David Halbfinger produced a fine piece of reporting for the New York Times this weekend, an article addressing the death of the two-state solution and Palestinians’ recognition that they have begun a struggle for equal rights in one state. Why– there might even be a Palestinian prime minister one day.
The article quotes Palestinian leaders who are giving thought to what a one-state future would look like. That outcome is “dominating the discussion,” says Mustafa Barghouti. While Saeb Erekat says Trump’s recognition of Jerusalem as the Israeli capital “was the death knell for the two-state solution.”
Halbfinger speaks plainly about what a real democracy would look like between the river and the sea:
Palestinian supporters envision one state with equal rights for Palestinians and Jews. Palestinians would have proportionate political power and, given demographic trends, would before long be a majority, spelling the end of the Zionist project.
And an informant states what Ali Abunimah has long said, the two-state solution is a mask for apartheid:
“When you support the two-state solution, you’re supporting Netanyahu,” said As’ad Ghanem, a political science lecturer at the University of Haifa.
The report violates an article of faith among American leaders: There must be a two-state solution; and by the way, the Jewish state will not survive if Palestinians can vote. So yesterday morning an eminence, Richard Haass, the president of the Council on Foreign Relations, jumped in to try and make the article go away.
Israel cannot remain 1) Jewish; 2) democratic; 3) secure; and 4) prosperous in a single state. Israel and its supporters should embrace a 2 State outcome before it is too late not as a favor to Palestinians but as a favor to itself.
New York Times columnist Nick Kristof chimed in, and tried to stand up for the grim reality described in the article:
I agree. But I’m losing hope in a two-state solution. Israel should understand that if it isn’t prepared to give Palestinians a state any time soon, it should give them voting rights and other equal rights.
But given the demographics that would mean the end of Israel’s Jewish character. That is precisely why Israel cannot have it all and oppose a Palestinian State.
And Kristof was compelled to endorse the two-state solution after all.
Yes, I agree. Israel has been able to have its cake and eat it too, indefinitely delaying. That’s why it should be pushed to clarify and embrace either two states or a democratic single state. I hope this can encourage it to accept a second state, and not drag this out forever.
Israel’s true friends should fight the trends undermining the potential for a 2 state solution. The Trump administration sees itself as a friend of Israel but has done nothing to halt the drift; in fact, it has contributed to it w its recognition of Jerusalem as Israel’s capital
The tweets demonstrate how much disdain the Establishment has for justice for Palestinians.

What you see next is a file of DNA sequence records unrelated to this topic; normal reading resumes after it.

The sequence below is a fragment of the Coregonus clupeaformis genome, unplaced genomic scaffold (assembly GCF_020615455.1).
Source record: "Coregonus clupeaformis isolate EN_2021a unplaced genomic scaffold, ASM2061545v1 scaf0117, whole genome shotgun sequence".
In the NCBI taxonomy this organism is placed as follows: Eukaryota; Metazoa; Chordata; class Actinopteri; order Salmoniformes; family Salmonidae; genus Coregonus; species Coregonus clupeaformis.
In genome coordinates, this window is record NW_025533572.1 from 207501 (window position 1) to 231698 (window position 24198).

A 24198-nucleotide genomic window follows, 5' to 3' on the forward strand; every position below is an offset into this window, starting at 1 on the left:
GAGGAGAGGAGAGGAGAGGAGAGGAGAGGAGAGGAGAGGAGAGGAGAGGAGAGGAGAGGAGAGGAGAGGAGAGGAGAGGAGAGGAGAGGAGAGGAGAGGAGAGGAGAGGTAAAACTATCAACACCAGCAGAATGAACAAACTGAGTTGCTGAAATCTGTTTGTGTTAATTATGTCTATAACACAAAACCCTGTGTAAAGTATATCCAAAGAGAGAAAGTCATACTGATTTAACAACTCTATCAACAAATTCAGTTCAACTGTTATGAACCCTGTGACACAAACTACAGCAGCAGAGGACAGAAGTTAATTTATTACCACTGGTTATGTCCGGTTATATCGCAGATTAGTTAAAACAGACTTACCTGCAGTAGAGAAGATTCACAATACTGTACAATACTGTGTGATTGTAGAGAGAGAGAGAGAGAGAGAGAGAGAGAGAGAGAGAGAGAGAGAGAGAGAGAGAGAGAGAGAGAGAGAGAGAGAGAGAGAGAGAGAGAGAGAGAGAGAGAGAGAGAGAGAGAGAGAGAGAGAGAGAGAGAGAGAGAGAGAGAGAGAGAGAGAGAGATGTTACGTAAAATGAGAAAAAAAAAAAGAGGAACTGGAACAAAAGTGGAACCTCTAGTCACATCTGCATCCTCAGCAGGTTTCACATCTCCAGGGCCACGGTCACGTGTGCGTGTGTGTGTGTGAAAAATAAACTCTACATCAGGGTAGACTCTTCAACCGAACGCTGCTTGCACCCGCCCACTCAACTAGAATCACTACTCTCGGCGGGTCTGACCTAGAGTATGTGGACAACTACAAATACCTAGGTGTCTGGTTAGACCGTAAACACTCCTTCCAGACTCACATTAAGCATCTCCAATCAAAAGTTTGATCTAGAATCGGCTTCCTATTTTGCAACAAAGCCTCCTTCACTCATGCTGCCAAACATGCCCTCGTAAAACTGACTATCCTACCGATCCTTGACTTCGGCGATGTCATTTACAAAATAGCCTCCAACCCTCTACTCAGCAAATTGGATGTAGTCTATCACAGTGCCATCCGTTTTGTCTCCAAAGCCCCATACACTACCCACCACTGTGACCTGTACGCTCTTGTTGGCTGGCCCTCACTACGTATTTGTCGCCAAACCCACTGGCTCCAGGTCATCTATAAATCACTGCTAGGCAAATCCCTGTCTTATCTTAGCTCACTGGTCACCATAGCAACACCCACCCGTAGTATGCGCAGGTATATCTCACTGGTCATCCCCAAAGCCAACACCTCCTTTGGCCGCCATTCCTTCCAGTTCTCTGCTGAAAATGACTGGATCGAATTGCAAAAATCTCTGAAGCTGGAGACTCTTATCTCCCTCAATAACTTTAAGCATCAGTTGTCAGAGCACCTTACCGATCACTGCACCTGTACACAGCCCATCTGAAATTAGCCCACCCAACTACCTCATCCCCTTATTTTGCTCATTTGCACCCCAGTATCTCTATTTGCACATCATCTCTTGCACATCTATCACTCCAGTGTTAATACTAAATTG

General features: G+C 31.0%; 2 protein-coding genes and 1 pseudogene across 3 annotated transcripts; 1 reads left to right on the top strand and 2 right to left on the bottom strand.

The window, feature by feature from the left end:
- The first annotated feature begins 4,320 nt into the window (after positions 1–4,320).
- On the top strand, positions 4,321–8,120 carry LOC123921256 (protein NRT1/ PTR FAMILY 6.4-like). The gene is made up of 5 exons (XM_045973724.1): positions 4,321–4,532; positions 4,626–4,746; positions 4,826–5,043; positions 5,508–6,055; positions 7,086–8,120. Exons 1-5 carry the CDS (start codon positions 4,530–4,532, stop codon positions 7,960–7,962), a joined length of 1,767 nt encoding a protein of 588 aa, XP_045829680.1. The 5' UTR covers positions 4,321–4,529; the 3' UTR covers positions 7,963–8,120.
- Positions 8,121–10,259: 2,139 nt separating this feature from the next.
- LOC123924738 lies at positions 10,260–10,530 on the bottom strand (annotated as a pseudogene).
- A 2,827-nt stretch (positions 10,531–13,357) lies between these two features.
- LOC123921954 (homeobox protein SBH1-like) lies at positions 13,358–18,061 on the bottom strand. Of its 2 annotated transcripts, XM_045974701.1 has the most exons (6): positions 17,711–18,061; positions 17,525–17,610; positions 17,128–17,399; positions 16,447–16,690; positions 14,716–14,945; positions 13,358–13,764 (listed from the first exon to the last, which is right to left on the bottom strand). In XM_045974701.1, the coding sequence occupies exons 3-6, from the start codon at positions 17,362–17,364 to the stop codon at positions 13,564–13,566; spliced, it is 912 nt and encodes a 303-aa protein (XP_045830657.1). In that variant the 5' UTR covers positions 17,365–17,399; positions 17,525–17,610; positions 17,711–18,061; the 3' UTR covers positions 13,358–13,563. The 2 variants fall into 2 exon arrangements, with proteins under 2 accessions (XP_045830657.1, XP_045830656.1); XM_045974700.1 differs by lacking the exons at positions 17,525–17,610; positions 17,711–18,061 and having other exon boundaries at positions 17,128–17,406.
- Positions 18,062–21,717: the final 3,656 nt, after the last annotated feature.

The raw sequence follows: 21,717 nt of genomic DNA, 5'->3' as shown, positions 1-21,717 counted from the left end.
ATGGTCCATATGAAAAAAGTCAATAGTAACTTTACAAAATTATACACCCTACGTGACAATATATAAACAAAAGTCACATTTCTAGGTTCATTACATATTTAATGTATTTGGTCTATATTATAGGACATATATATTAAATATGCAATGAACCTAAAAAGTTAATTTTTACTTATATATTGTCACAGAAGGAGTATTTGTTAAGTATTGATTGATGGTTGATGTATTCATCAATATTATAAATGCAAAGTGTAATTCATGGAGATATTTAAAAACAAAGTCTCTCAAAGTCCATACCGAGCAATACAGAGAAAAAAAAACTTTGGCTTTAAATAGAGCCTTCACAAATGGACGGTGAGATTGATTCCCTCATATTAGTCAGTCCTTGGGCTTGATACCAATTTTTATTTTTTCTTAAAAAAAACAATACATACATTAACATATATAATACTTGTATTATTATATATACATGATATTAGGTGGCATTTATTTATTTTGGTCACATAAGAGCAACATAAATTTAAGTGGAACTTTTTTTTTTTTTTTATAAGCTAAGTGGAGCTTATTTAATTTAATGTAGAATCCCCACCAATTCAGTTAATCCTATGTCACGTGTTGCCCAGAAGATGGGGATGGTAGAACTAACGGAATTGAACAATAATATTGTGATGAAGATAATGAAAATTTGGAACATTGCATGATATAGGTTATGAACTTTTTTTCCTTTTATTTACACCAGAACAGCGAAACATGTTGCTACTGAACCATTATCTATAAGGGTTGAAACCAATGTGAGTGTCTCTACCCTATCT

The dialogue is all about Israel. Anything to bring about justice would be for Israel’s sake, not for the sake of justice. The two men speak of the need to push Israel against its “drift,” but what is a drift that has gone on for 70 years, and what is their position on the only pressure that Israel seems to care about, the Palestinian call for boycott, divestment and sanctions (BDS)? They are surely opposed. The well-meaning New York Times columnist worries that Israel might not “give” Palestinians a state “any time soon.” It is hard to imagine a more hollow endorsement of Palestinian rights, when Palestinians have been discriminated against and ethnically cleansed under Israeli sovereignty for more than 70 years.
That is the truth that both men are denying: that Israel has crushed Palestinian human and civil rights from the start. That is the Zionist Rubicon that the establishment still cannot cross. Because if you were to state that Israel should be transformed for the sake of justice, you’d be saying, A Jewish state is unjust by its nature.
It is essential to cross that Rubicon. Because until establishment voices are able to speak that truth in the United States, we’re never going to have justice in Palestine, let alone an honest discussion here.
No doubt finding a solution for Israel’s segregation and discrimination would save Israel. But that’s like saying that ending apartheid in South Africa brought salvation for white South Africans. Yes it did; by ending an evil order that whites had created. But saving South African whites was secondary to the main story of South Africa: 90 percent of the population finally got their rights and some semblance of justice.
Admitting that Israel needs to change for the sake of Palestinians, not Israeli Jews, is to admit that for 100 years Zionism has been an awful deal for the indigenous population. And you can’t say that in the U.S. establishment evidently. These men are, consciously or not, reflecting bigotry against Palestinians.
Youssef Munayyer said it shorter:
Why should Palestinians being afforded basic rights be subject to Israel first resolving its identity crisis on its own time and not something demanded by a country that seeks to lead the world on freedom?
P.S. Halbfinger’s reporting is what we long sought from his predecessor as Times bureau chief, Jodi Rudoren, without avail. Rudoren was never able to approach the Zionist Rubicon by raising reasonable questions about that article of faith, the two-state solution. And meantime she spoke to one Zionist group after another, Hadassah, JCC, AJC.